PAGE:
Tips on buying a used snowboard

For anyone looking to save some money, buying a second hand snowboard can be a good deal. The trick, like buying anything secondhand, is to make sure that it has no damage that is not repairable. If you just want to find a good deal, search for cheap gear here.

Major things to look out for

Cracked or damaged sidewalls

Have a good look along the sidewalls, check that there are no vertical cracks in the sidewall. Normally, for a board to have cracked sidewalls it would have taken a big impact, and they are very difficult to repair once they are weak.

cracked snowboard sidewalls

Sidewalls splitting/separating from base or topsheet

Check that there is no gap between the sidewall and the edge, or the sidewall and the topsheet. You want to make sure that there is no gaps for water to get in and start soaking in the core of the board.

sidewalls separating from base or edge

Core damage

This can be a tricky one to find. Have a look at the board in the light and look for any subtle lumps or cracks, especially outside of the bindings on the nose and tail. What can happen on big impacts, landing or just unlucky crashes is the core can crack, while still keeping the base and topsheet intact. The easiest way to check is either look at the board at an angle in bright light, or run your hand over the topsheet and try and feel for any inconsistencies.

cracked snowboard core

Die cut base separating

If the board has a die cut base, check out the joins where the different colored sections connect. Run your hand over the base to feel if any of the die cut pieces are coming up. Although it is possible to repair them with epoxy and clamps, once one part comes up the rest tends to soon after.

lifted die cut base

Cracked edges

If you are looking at buying a park board or a board that has been used for jibbing, have a good look at the edges. Check for vertical cracks in them, especially in the middle of the board, where it would have taken the most impact on rails. If the cracks are raised (you can feel them with your finger as you run it over the board), you will want to avoid buying it.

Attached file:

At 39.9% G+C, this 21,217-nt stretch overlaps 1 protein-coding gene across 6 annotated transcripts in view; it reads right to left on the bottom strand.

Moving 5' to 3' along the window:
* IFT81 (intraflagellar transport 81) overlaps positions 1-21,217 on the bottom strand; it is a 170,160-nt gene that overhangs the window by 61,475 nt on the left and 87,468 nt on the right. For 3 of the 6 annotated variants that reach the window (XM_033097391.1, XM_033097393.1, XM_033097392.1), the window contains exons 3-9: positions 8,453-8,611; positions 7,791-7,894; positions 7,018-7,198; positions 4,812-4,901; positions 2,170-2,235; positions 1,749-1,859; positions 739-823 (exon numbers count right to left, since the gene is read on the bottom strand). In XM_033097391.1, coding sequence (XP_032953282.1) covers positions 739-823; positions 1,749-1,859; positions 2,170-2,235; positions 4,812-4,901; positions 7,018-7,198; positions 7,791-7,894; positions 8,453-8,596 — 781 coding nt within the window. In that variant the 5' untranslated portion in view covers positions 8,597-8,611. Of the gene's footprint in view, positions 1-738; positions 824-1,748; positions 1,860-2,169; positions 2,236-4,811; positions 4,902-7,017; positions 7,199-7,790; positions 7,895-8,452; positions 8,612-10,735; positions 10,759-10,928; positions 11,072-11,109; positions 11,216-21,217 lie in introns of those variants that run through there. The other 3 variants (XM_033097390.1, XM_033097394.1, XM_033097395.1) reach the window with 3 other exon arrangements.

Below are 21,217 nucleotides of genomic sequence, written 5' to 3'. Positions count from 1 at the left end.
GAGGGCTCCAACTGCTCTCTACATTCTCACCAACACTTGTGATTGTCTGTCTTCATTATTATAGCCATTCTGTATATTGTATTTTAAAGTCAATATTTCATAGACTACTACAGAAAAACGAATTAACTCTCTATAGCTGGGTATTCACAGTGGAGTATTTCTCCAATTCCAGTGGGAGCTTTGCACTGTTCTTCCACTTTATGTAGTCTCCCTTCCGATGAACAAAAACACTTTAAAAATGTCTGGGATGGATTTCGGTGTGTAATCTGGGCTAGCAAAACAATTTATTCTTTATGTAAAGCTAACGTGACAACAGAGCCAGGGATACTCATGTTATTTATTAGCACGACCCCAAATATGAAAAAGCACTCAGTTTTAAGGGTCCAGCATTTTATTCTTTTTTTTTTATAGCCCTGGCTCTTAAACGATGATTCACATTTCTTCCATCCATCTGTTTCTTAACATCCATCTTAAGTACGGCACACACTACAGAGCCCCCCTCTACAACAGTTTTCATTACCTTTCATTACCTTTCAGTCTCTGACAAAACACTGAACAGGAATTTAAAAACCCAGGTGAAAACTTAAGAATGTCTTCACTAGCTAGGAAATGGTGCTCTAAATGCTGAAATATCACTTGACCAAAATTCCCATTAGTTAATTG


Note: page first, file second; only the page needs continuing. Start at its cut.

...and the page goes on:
If you can see the cracks but not feel them, use them as a point to try and negotiate a cheaper price. Just remember that if they are cracked, they are going to be weaker. A couple of my boards have had cracked edges for years and I can ride them with no problem, I didn’t even know until I had a really close look at the board.

cracked edges

Minor things to look out for

Split topsheets

In most cases, a split topsheet is just cosmetic damage, and can be fixed at home or easily in a ski repair shop.

split topsheet

Damage in the base, scratches and core shots

Most scratches and core shots in the base of boards can be fixed, so they are not normally something to worry too much about. As a rough guide, if you can feel a scratch but it doesn’t change colour (hasn’t cut all the way through the base layer), if can be quite easily fixed with ptex.

core shot

This one is a core shot, as the ptex has been scraped away all the way to the core.


These are just some normal scratches, they can be repaired with ptex as it is not through to the core.

If it is a deep scratch, and has gone all the way to the wood core, you will want to repair it with Metal Grip. Although lots of people will try and repair core shots with ptex, eventually it will crack out as ptex can not bond to the wood core as well as Metal Grip.

Sites to find secondhand snowboards:

Of course, if you are buying online it is much harder to give the board a good looking over, you pretty much have to trust the seller to be honest. Though to be fair, you could easily accidentally sell a board with cracked edges and a split between the edge and sidewall without even knowing it.

It depends on what they have, but the blemish section on can be worth a look. The boards there get a discount because of cosmetic damage, so if you want to save some money for the tradeoff for some scratches and marks, it might be a good trade off.

If you are lucky, you will be able to get a board that is in good condition and has none of the above problems.

Another option that might help you save some money is to use this search page to find new gear from previous seasons, which might end up being a good option to buying a secondhand board,

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3 thoughts on “Tips on buying a used snowboard”

  1. Super helpful article! I just checked out a board on craigslist and knew to turn it down when I saw a crack in the sidewall and edge separation. Thanks!

  2. I recently won a Mott’s Clamato 50th Anniversary Limited Edition snowboard. I am wondering if you might know what company created this series.. Burton says it was not their creation. Mine is numbered 20 of 265 but there is no evident maker’s mark or manufacturing detail or logo. I am disabled and need to sell the board for I will never use it but people who are potential buyers need to know what brand it is so I wonder… Where can I get more information about the construction and quality of the board?

    • Often the promo boards are just a cheaper generic camber board, but occasionally they are just different graphics on a nicer board. Does it have real sidewalls, or does the topsheet roll down smoothly to the edge of the board?